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topic 952

How to activate heat treated Nickel for Nickel Plating


(1998)

Q. Does anyone have a suggestion on how to activate heat treated Ni to accept Ni sulfamate plate?

Walt Bilous



(1998)

A. Have you tried cathodic electroclean, Rinse, Rinse, 10% H2SO4, Rinse, Rinse, 5 opg NiCl2 Wood's Nickel Strike, 5 minutes (enough current to get some very light bubbling on the cathodic surface, it will look like a lot of gassing in the barrel, of course)

Rinse, Rinse, Plate?

tom pullizzi monitor
Tom Pullizzi
Falls Township,
   Pennsylvania 


(1997)

A. My big question is: Heat treated in air, or some other medium, and is the nickel that has been heat treated the base material, an intermediate deposit, or otherwise free from impurities like Cr, Al, Ti, etc. If pure Ni heat treated in air, an oxide a bit too tenacious for the above mentioned treatment may result, and stronger surface preparations involving Chlorides, fluorides, and/or even Cyanide would be required. Hot Cyanide does it every time followed by 30% HCl (rinse before of course!) then Wood's strike.
Regards,
Dave

Dave Kinghorn
Dave Kinghorn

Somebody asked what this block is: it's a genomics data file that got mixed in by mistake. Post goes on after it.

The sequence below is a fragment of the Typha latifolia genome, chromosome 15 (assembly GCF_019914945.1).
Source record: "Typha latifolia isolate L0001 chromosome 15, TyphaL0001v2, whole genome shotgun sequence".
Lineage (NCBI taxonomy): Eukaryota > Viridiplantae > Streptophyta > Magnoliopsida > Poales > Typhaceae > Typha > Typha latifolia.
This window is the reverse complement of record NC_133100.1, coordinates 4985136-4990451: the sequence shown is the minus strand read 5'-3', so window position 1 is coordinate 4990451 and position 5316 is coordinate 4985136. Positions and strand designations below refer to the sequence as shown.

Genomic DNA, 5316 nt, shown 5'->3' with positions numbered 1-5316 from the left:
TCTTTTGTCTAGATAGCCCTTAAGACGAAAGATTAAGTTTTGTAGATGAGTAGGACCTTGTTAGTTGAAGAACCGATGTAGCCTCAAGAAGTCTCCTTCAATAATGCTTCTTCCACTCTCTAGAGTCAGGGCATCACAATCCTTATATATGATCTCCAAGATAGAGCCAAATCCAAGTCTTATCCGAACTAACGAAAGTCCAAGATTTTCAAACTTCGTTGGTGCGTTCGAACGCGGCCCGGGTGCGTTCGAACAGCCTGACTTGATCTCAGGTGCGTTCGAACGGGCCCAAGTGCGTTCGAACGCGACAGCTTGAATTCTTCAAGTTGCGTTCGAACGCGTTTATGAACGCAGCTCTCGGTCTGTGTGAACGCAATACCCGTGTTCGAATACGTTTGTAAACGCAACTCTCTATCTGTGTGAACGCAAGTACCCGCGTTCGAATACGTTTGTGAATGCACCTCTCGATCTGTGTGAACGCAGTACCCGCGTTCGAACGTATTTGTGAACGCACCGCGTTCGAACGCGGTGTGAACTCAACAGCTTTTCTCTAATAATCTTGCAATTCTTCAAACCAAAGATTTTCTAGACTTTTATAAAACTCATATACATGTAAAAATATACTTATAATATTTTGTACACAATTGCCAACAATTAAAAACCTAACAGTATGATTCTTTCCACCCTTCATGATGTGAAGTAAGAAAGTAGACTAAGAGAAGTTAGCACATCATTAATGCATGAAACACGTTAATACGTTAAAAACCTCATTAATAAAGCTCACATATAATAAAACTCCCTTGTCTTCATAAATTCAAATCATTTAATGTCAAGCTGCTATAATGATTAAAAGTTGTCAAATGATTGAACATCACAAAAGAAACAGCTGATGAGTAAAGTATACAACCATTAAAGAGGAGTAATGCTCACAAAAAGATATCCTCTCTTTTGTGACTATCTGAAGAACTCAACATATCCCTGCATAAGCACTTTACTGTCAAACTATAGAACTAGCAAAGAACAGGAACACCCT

Chemical Engineer
SUNNYvale, California



(1999)

A. You are referring to Wood's nickel, or electroless nickel strike, per Mil-C-26074 [link by ed. to spec at TechStreet]. The phosphate content is very high. It can go over 10% by weight and the nickel-phosphate volume can go over 30%. That's a lot. You'r heat treating is causing the intermetallic to form as well as oxidize the surface. I wager even in a vacuum, post H.T. autocatalytic nickel will be hard to plate to. My first suggestion is do not heat treat the nickel platings at all. Also,control your phosphate to a minimum. The high phosphate content make plating to woods nickel difficult. This takes good plating control, pH, temperature, solution, the works, but it is possible. Good platers know how to do this. I like to start out with a copper strike, 10 microns or less per MIL C-14550; followed with the woods nickel strike, 10 microns or less and then immediately electro-plate with nickel per SAE-AMS-QQ-N-290 [link by ed. to spec at TechStreet] . I would not dream of heat treating in the middle of this sequence. Now if you are plating for solderability, you'r not done. After a nickel lay-down of 75 to 125 microns, you immediately coat with gold, 50 microns min per MIL-G-45204. Now you'r done. Point of Knowledge, in soldering you solder to the nickel, not the gold and phosphate nickel is very hard to solder to. Sulfonate and sulfate nickel is the standard to solderability. If the part has to be heat treated, do it before plating, pickle and clean off the oxides prior to plating. The surface has to be "squeeky" clean. NEVER HEAT TREAT IN THE MIDDLE OF A PLATING PROCESS AND SURELY NOT AFTERWORD. Heat treating really damages platings. In fact, one of the bond tests uses a 300 °F bake to see if the plating peels off. - - - - - - - - Notice, I didn't ask why !

Lee R. Williams



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